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Sebastian Coe

Prince of Asturias Award for Sports 1987

Lord Sebastian Coe (London, United Kingdom, 1956 -), considered the best middle-distance runner of the Eighties, between 1979 and 1982 he set nine open-air world records, one European record, also open-air, and three world and one European indoor records. His athletic career is among the most brilliant of all time.

A graduate in Economics and Political Science, he began competing in athletics at the age of 11, and at 17 won his first victory, in the National Athletics Championships at Bebington, England, over 3,000 metres. Four years later Coe won his first international title, winning the 800 metres event at the European Indoor Championships, held in San Sebastián in March 1977. Coe was not among the favourites, but was first across the line with a time only one tenth of a second outside the world record. he was then only twenty years old.

On the 5th July 1979 he set his first world record, over the same distance, in Oslo. Coe made a splendid time, breaking the record set by Alberto Juantorena, with 1:43:44, by more than a second. In the 1980 Moscow Olympics, Coe faced his compatriot Steve Ovett, who had run important times in 1,500 metres and the mile. Ovett beat him on his own ground, the 800 metres, in the first confrontation. five days later, on the 31st July, Coe got his revenge and beat him in the 1,500 metres.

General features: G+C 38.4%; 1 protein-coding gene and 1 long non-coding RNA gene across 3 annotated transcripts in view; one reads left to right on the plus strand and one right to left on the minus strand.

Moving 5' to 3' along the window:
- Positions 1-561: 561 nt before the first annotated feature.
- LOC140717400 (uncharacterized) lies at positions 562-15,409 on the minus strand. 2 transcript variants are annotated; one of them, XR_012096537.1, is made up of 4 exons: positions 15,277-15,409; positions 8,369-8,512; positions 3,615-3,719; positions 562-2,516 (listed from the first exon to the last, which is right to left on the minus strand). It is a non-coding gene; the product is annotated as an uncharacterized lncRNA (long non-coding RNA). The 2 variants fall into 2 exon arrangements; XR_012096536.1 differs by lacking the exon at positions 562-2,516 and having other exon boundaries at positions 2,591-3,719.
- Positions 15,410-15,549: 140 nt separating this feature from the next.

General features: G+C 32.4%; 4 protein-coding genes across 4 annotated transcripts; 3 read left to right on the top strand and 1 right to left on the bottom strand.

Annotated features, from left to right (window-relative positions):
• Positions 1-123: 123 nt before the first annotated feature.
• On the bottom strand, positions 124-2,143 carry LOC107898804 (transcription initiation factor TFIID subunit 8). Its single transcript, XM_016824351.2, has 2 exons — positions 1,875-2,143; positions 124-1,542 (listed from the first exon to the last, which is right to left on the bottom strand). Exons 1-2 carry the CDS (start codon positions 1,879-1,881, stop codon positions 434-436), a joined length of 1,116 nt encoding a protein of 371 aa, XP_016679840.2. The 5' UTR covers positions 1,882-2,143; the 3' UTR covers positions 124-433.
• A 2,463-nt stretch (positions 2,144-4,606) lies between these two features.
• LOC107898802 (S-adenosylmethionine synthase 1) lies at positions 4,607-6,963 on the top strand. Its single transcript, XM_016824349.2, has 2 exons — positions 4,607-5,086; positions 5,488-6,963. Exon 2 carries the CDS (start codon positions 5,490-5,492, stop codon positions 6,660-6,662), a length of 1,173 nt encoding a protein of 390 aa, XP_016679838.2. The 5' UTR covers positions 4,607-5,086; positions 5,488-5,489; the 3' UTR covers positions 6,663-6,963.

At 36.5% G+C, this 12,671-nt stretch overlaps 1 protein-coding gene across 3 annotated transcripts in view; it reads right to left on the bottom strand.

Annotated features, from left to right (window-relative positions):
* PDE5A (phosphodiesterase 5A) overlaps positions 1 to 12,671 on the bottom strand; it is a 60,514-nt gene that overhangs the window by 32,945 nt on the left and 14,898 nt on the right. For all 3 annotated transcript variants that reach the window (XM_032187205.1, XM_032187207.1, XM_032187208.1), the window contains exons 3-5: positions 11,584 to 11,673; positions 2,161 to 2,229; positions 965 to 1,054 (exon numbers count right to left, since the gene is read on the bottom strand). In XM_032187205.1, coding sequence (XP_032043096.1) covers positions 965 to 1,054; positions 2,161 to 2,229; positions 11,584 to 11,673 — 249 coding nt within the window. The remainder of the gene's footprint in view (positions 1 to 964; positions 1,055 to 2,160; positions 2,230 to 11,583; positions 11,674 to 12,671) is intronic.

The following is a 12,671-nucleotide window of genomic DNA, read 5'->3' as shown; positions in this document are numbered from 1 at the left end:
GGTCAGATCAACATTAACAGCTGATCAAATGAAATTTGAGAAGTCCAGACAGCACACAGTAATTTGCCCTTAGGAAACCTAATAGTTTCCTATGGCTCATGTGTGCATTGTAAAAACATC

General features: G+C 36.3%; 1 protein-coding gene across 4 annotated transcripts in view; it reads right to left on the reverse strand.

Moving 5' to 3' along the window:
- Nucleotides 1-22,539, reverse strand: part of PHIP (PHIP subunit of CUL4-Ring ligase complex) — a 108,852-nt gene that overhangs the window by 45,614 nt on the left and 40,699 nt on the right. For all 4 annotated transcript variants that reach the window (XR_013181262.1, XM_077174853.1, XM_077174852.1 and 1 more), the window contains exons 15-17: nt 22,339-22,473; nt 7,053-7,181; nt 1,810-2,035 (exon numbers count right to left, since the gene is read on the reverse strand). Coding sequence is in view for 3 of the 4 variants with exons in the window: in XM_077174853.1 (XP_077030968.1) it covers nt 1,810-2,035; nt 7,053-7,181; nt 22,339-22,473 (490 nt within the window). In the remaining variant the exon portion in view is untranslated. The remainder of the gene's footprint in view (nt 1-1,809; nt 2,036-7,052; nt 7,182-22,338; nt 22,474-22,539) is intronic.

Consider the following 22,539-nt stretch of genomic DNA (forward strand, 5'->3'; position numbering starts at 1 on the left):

In 1981, this British athlete lowered his own record over 800 metres of 1:41:73, set the record for the mile on two occasions and set an excellent time in the 1,000 metres, which meant a new world title. The next two years were not good for him; doctors diagnosed a toxoplasmosis, a rare, little-known viral disease, but this did not stop him - although it almost did - from going to the Los Angeles Olympics, where he won a new gold medal in the 1,500 metres. Sebastian Coe is the only athlete of all time who has gained two Olympic victories in this event.

In 1985, Said Aouita beat him to the gold in the 1,500 metres. About this time, Cow began to think of reorienting his life towards a political career in the ranks of margaret Thatcher. In February 1990, at the age of 33, one of the greatest middle-distance record breakers in the history of athletics left the track for good. A viral infection led him to retire from competition after running the 800 metres in the Auckland Commonwealth games. He came sixth in this race. The 1,500 metres were still to be run, but the doctors advised against it. Sebastian Coe paid heed.

Having retired, he began his political career, becoming a Member of the British Parliament. Later, he headed the London bid for the 2012 Olympic Games and, after the success of the candidature, he was appointed chairman of the Organizing Committee of the London Olympics.

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